Community Capacity and Land Stewardship Program: Southeast Alaska (Tongass National Forest)
National Forest Foundation (NFF)Suggest an update
Grant amount: Up to US $24,000
Anticipated deadline: Dec 3, 2020 10:59pm PST
Applicant type: Nonprofit Indigenous Group
Funding uses: Project / Program, Training / Capacity Building
Location of project: Counties in Alaska: Haines Borough, Hoonah-Angoon Census Area, Juneau City and Borough, Ketchikan Gateway Borough, Prince of Wales-Hyder Census Area, Sitka City and Borough, Wrangell City and Borough, Yakutat City and Borough Show all
Location of residency: United StatesView website Save
About this funder:
Overview and Goals
As part of a broader economic diversification strategy for Southeast Alaska communities, US Department of Agriculture (USDA) agencies are collaborating with business leaders, state and federal agencies, and other partners to support sustainable job growth and healthy communities. Strengthening the capacity of rural communities to respond to new economic opportunities and be responsible stewards of their rich natural resources is essential to achieving these goals.
As one component of the economic diversification strategy, the Alaska Region (R10) of the USDA Forest Service (USFS) and the NFF launched a program to support collaborative natural resource management, benefitting the watersheds of the Tongass National Forest. This Community Capacity and Land Stewardship (CCLS) grant program supports and builds the capacity of organizations that help build sustainable economic opportunities in local communities through natural resource management and watershed restoration.
The NFF offers this program with the financial support of the USFS. It provides one-year grants of up to $24,000 to enable organizations and collaborative groups to build their capacity to convene, plan, and monitor watershed and landscape projects. Additionally, the program strives to help organizations build internal and community capacity to meet objectives associated with the creation of jobs that contribute to the economic sustainability of communities. This year, there is additional emphasis on projects that support the transition to young growth-based forest management. Work may take place off the Tongass National Forest, but there must be a clear benefit to its watersheds. Organizations are not required to match CCLS Program award funds, but are encouraged to leverage additional private and local, state, or governmental resources to illustrate broad support for the project.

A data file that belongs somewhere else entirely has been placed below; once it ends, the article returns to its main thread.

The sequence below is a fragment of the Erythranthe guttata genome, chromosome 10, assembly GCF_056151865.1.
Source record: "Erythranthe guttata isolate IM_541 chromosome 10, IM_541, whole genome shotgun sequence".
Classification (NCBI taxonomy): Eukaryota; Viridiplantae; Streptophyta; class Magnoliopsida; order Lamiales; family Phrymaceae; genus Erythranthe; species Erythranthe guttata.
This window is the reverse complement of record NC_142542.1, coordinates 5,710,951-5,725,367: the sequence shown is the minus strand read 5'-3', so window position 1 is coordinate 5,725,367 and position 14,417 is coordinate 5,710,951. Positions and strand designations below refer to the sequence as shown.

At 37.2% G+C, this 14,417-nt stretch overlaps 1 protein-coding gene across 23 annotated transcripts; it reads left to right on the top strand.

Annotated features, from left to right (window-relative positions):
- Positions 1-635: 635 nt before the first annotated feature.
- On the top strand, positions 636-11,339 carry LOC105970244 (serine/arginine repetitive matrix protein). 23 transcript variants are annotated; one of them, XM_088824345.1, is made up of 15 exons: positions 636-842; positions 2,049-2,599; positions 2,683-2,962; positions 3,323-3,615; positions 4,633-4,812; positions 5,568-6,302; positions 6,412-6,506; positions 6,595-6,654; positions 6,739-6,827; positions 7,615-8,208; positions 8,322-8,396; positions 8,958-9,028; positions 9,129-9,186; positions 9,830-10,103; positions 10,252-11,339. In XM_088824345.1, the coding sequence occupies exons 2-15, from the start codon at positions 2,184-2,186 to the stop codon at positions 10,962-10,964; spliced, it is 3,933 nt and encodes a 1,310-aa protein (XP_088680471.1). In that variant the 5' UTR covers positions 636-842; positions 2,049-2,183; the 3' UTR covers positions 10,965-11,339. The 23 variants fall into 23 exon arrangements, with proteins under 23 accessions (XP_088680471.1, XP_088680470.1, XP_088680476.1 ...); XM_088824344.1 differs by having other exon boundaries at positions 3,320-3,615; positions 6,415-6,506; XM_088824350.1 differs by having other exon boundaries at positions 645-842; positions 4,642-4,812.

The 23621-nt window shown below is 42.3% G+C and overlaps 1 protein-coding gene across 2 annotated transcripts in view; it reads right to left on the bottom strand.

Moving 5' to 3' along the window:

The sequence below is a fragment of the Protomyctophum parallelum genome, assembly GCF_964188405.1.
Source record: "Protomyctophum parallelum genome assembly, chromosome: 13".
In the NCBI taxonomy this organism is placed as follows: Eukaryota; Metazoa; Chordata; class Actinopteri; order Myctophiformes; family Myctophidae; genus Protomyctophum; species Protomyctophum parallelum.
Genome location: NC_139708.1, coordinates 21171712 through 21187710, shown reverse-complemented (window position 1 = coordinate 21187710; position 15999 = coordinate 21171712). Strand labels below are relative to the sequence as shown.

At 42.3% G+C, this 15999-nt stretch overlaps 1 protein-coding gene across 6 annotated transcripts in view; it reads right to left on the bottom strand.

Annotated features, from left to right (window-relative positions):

Use of Funds
Recipients may use grant funds for the following categories of work:
- Outreach and plan development that supports a collaborative group and improves on-the-ground effectiveness;
- Workshops and training related to facilitation, contracting, and other topics that will assist groups in building their capacity to meet the program goals;
- Dissemination of best practices and tools to assist community-based nonprofit organizations and collaborative groups in project development, implementation, and monitoring;
- Organizational and staff support, including facilitation, technical assistance, networking, and peer-to-peer evaluations leading to shared learning;
- Travel related to collaborative group activities; and
- Development of action plans, project strategic documents, or other similar documents as a result of or necessary for collaborative processes.
You can learn more about this opportunity by visiting the funder's website.
- Applications will be considered from 501(c)(3) nonprofit organizations; regional, state or local governmental entities; colleges and universities; and federally-recognized Native American tribes implementing activities that lead to forest or watershed enhancement activities benefiting the Tongass National Forest.
- Organizations that are not a federally recognized tribe or tax-exempt under section 501(c)(3) of the IRS code must utilize a fiscal sponsor with that status.
- All awarded grants must support the protection, restoration, or enhancement of fish and wildlife habitat and other resources on public or private land, or reduce the risk of natural disaster upon these resources when public safety is threatened.
- All CCLS applications must include a letter of support from the Forest Supervisor of each National Forest or Grassland unit included in a proposal.
- Funding from grants cannot fund USDA agency personnel or resources or be directed to any other federal entity.
- Ineligible applicants include:
- Federal agencies;
- For-profit organizations;
- Educational and research organizations proposing work that does not advance watershed or landscape-scale improvement;
- Organizations seeking funding for litigation or advocacy;
- Organizations seeking general operating or programmatic support unrelated to the scope of this program; or
- Organizations considering submitting a proposal for work that cannot be completed within one year of award
- CCLS funding is not for on-the-ground implementation.
- These funds cannot fund the personnel or resources of any federal entity.
- Award recipients cannot use funding from CCLS grants to lobby or influence any federal, state, or local legislative body or any federal, state, or local legislative proposal.
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